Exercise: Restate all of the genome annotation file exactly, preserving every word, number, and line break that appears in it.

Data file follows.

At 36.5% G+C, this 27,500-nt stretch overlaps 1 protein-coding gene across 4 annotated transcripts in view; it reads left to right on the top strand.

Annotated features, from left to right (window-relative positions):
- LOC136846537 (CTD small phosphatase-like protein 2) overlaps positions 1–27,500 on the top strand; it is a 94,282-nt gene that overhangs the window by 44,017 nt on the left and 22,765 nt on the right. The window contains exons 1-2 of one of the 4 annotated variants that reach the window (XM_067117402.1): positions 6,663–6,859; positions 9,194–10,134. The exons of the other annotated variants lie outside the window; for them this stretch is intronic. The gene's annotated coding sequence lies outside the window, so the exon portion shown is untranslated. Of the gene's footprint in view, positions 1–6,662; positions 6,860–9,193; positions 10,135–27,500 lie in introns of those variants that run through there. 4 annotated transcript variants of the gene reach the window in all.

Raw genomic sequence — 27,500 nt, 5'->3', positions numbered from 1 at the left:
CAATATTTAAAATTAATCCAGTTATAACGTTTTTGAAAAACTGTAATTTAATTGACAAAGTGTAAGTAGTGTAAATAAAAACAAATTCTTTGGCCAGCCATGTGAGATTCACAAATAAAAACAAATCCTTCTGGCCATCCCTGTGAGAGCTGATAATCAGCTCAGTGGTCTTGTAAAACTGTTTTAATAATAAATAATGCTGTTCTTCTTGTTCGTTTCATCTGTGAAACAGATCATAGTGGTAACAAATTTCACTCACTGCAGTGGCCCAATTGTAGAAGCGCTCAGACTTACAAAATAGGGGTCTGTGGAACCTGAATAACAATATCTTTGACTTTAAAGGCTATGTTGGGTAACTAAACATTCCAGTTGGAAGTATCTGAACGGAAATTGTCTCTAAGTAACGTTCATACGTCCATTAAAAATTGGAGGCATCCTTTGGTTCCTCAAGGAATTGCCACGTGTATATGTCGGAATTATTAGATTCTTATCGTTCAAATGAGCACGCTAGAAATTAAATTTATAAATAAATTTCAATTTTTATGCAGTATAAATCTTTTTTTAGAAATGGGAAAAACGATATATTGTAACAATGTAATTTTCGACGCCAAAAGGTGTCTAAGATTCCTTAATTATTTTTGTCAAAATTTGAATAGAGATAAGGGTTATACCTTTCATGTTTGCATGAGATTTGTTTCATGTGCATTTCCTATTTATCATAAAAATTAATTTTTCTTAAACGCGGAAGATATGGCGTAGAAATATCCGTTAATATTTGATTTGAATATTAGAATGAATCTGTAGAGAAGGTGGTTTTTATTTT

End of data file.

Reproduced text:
At 36.5% G+C, this 27,500-nt stretch overlaps 1 protein-coding gene across 4 annotated transcripts in view; it reads left to right on the top strand.

Annotated features, from left to right (window-relative positions):
- LOC136846537 (CTD small phosphatase-like protein 2) overlaps positions 1–27,500 on the top strand; it is a 94,282-nt gene that overhangs the window by 44,017 nt on the left and 22,765 nt on the right. The window contains exons 1-2 of one of the 4 annotated variants that reach the window (XM_067117402.1): positions 6,663–6,859; positions 9,194–10,134. The exons of the other annotated variants lie outside the window; for them this stretch is intronic. The gene's annotated coding sequence lies outside the window, so the exon portion shown is untranslated. Of the gene's footprint in view, positions 1–6,662; positions 6,860–9,193; positions 10,135–27,500 lie in introns of those variants that run through there. 4 annotated transcript variants of the gene reach the window in all.

Raw genomic sequence — 27,500 nt, 5'->3', positions numbered from 1 at the left:
CAATATTTAAAATTAATCCAGTTATAACGTTTTTGAAAAACTGTAATTTAATTGACAAAGTGTAAGTAGTGTAAATAAAAACAAATTCTTTGGCCAGCCATGTGAGATTCACAAATAAAAACAAATCCTTCTGGCCATCCCTGTGAGAGCTGATAATCAGCTCAGTGGTCTTGTAAAACTGTTTTAATAATAAATAATGCTGTTCTTCTTGTTCGTTTCATCTGTGAAACAGATCATAGTGGTAACAAATTTCACTCACTGCAGTGGCCCAATTGTAGAAGCGCTCAGACTTACAAAATAGGGGTCTGTGGAACCTGAATAACAATATCTTTGACTTTAAAGGCTATGTTGGGTAACTAAACATTCCAGTTGGAAGTATCTGAACGGAAATTGTCTCTAAGTAACGTTCATACGTCCATTAAAAATTGGAGGCATCCTTTGGTTCCTCAAGGAATTGCCACGTGTATATGTCGGAATTATTAGATTCTTATCGTTCAAATGAGCACGCTAGAAATTAAATTTATAAATAAATTTCAATTTTTATGCAGTATAAATCTTTTTTTAGAAATGGGAAAAACGATATATTGTAACAATGTAATTTTCGACGCCAAAAGGTGTCTAAGATTCCTTAATTATTTTTGTCAAAATTTGAATAGAGATAAGGGTTATACCTTTCATGTTTGCATGAGATTTGTTTCATGTGCATTTCCTATTTATCATAAAAATTAATTTTTCTTAAACGCGGAAGATATGGCGTAGAAATATCCGTTAATATTTGATTTGAATATTAGAATGAATCTGTAGAGAAGGTGGTTTTTATTTT